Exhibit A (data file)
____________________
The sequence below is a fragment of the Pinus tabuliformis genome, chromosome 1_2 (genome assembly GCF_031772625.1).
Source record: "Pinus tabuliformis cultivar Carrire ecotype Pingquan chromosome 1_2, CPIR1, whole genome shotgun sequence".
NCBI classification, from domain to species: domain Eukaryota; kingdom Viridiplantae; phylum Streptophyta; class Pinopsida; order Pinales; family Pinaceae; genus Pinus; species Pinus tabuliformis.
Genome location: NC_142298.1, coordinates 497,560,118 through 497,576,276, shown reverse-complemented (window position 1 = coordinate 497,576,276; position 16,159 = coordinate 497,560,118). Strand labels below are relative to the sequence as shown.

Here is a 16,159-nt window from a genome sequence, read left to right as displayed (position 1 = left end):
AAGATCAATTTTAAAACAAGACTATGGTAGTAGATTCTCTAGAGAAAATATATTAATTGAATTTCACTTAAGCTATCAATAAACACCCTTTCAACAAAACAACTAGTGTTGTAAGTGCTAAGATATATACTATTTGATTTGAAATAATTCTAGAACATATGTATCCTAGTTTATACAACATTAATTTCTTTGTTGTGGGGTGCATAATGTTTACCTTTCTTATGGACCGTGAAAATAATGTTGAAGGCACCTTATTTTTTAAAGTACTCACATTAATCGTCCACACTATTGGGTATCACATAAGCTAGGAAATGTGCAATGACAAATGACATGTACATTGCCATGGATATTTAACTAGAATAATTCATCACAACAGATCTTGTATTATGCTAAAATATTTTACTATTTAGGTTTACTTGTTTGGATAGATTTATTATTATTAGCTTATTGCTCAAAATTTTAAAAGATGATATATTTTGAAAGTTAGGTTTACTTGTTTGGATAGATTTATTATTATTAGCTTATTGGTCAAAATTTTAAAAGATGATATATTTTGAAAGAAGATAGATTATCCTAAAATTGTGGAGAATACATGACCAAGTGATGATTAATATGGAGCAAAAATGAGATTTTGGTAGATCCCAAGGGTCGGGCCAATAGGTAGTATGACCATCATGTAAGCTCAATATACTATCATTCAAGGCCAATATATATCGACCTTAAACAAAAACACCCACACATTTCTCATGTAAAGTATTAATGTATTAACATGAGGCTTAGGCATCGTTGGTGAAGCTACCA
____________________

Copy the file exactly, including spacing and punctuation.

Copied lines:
The sequence below is a fragment of the Pinus tabuliformis genome, chromosome 1_2 (genome assembly GCF_031772625.1).
Source record: "Pinus tabuliformis cultivar Carrire ecotype Pingquan chromosome 1_2, CPIR1, whole genome shotgun sequence".
NCBI classification, from domain to species: domain Eukaryota; kingdom Viridiplantae; phylum Streptophyta; class Pinopsida; order Pinales; family Pinaceae; genus Pinus; species Pinus tabuliformis.
Genome location: NC_142298.1, coordinates 497,560,118 through 497,576,276, shown reverse-complemented (window position 1 = coordinate 497,576,276; position 16,159 = coordinate 497,560,118). Strand labels below are relative to the sequence as shown.

Here is a 16,159-nt window from a genome sequence, read left to right as displayed (position 1 = left end):
AAGATCAATTTTAAAACAAGACTATGGTAGTAGATTCTCTAGAGAAAATATATTAATTGAATTTCACTTAAGCTATCAATAAACACCCTTTCAACAAAACAACTAGTGTTGTAAGTGCTAAGATATATACTATTTGATTTGAAATAATTCTAGAACATATGTATCCTAGTTTATACAACATTAATTTCTTTGTTGTGGGGTGCATAATGTTTACCTTTCTTATGGACCGTGAAAATAATGTTGAAGGCACCTTATTTTTTAAAGTACTCACATTAATCGTCCACACTATTGGGTATCACATAAGCTAGGAAATGTGCAATGACAAATGACATGTACATTGCCATGGATATTTAACTAGAATAATTCATCACAACAGATCTTGTATTATGCTAAAATATTTTACTATTTAGGTTTACTTGTTTGGATAGATTTATTATTATTAGCTTATTGCTCAAAATTTTAAAAGATGATATATTTTGAAAGTTAGGTTTACTTGTTTGGATAGATTTATTATTATTAGCTTATTGGTCAAAATTTTAAAAGATGATATATTTTGAAAGAAGATAGATTATCCTAAAATTGTGGAGAATACATGACCAAGTGATGATTAATATGGAGCAAAAATGAGATTTTGGTAGATCCCAAGGGTCGGGCCAATAGGTAGTATGACCATCATGTAAGCTCAATATACTATCATTCAAGGCCAATATATATCGACCTTAAACAAAAACACCCACACATTTCTCATGTAAAGTATTAATGTATTAACATGAGGCTTAGGCATCGTTGGTGAAGCTACCA